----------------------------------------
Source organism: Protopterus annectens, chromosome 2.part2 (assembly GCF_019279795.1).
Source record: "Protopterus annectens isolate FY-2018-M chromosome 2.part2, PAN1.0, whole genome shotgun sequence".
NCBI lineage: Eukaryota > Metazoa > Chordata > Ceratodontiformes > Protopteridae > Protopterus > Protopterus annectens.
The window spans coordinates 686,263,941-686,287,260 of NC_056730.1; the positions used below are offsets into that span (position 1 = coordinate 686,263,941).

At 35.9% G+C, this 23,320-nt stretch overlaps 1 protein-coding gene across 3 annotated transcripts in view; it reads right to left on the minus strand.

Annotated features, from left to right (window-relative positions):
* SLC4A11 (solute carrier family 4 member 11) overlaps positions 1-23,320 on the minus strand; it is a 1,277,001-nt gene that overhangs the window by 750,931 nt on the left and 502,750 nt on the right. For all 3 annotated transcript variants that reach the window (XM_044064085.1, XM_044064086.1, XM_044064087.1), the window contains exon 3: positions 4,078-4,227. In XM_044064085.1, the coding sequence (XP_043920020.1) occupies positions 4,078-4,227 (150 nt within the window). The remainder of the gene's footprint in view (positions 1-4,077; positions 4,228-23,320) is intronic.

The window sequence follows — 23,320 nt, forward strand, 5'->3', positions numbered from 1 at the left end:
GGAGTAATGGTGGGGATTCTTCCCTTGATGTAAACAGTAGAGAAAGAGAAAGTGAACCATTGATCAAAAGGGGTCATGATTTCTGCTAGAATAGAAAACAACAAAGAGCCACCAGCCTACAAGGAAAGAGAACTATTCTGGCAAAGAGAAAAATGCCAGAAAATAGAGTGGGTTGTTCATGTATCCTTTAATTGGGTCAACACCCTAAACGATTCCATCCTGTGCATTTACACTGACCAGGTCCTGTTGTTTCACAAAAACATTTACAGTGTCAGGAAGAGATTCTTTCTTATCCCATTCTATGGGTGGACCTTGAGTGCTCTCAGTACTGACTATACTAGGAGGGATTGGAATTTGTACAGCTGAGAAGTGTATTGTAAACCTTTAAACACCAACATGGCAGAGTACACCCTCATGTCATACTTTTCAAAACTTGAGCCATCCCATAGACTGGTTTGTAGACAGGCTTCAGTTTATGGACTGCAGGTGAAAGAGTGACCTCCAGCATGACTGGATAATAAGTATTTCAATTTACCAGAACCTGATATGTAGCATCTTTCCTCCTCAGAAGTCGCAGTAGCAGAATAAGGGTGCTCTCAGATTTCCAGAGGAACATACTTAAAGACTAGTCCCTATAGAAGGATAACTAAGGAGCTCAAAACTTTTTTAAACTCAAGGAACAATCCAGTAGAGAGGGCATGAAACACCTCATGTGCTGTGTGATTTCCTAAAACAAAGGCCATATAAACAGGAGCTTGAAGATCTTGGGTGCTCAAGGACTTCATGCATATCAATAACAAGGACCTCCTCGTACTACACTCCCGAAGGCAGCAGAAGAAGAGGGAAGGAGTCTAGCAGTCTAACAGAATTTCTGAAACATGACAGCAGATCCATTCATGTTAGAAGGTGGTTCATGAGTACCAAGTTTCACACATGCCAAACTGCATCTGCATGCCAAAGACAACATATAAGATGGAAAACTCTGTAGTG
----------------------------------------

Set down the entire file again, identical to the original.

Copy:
Source organism: Protopterus annectens, chromosome 2.part2 (assembly GCF_019279795.1).
Source record: "Protopterus annectens isolate FY-2018-M chromosome 2.part2, PAN1.0, whole genome shotgun sequence".
NCBI lineage: Eukaryota > Metazoa > Chordata > Ceratodontiformes > Protopteridae > Protopterus > Protopterus annectens.
The window spans coordinates 686,263,941-686,287,260 of NC_056730.1; the positions used below are offsets into that span (position 1 = coordinate 686,263,941).

At 35.9% G+C, this 23,320-nt stretch overlaps 1 protein-coding gene across 3 annotated transcripts in view; it reads right to left on the minus strand.

Annotated features, from left to right (window-relative positions):
* SLC4A11 (solute carrier family 4 member 11) overlaps positions 1-23,320 on the minus strand; it is a 1,277,001-nt gene that overhangs the window by 750,931 nt on the left and 502,750 nt on the right. For all 3 annotated transcript variants that reach the window (XM_044064085.1, XM_044064086.1, XM_044064087.1), the window contains exon 3: positions 4,078-4,227. In XM_044064085.1, the coding sequence (XP_043920020.1) occupies positions 4,078-4,227 (150 nt within the window). The remainder of the gene's footprint in view (positions 1-4,077; positions 4,228-23,320) is intronic.

The window sequence follows — 23,320 nt, forward strand, 5'->3', positions numbered from 1 at the left end:
GGAGTAATGGTGGGGATTCTTCCCTTGATGTAAACAGTAGAGAAAGAGAAAGTGAACCATTGATCAAAAGGGGTCATGATTTCTGCTAGAATAGAAAACAACAAAGAGCCACCAGCCTACAAGGAAAGAGAACTATTCTGGCAAAGAGAAAAATGCCAGAAAATAGAGTGGGTTGTTCATGTATCCTTTAATTGGGTCAACACCCTAAACGATTCCATCCTGTGCATTTACACTGACCAGGTCCTGTTGTTTCACAAAAACATTTACAGTGTCAGGAAGAGATTCTTTCTTATCCCATTCTATGGGTGGACCTTGAGTGCTCTCAGTACTGACTATACTAGGAGGGATTGGAATTTGTACAGCTGAGAAGTGTATTGTAAACCTTTAAACACCAACATGGCAGAGTACACCCTCATGTCATACTTTTCAAAACTTGAGCCATCCCATAGACTGGTTTGTAGACAGGCTTCAGTTTATGGACTGCAGGTGAAAGAGTGACCTCCAGCATGACTGGATAATAAGTATTTCAATTTACCAGAACCTGATATGTAGCATCTTTCCTCCTCAGAAGTCGCAGTAGCAGAATAAGGGTGCTCTCAGATTTCCAGAGGAACATACTTAAAGACTAGTCCCTATAGAAGGATAACTAAGGAGCTCAAAACTTTTTTAAACTCAAGGAACAATCCAGTAGAGAGGGCATGAAACACCTCATGTGCTGTGTGATTTCCTAAAACAAAGGCCATATAAACAGGAGCTTGAAGATCTTGGGTGCTCAAGGACTTCATGCATATCAATAACAAGGACCTCCTCGTACTACACTCCCGAAGGCAGCAGAAGAAGAGGGAAGGAGTCTAGCAGTCTAACAGAATTTCTGAAACATGACAGCAGATCCATTCATGTTAGAAGGTGGTTCATGAGTACCAAGTTTCACACATGCCAAACTGCATCTGCATGCCAAAGACAACATATAAGATGGAAAACTCTGTAGTG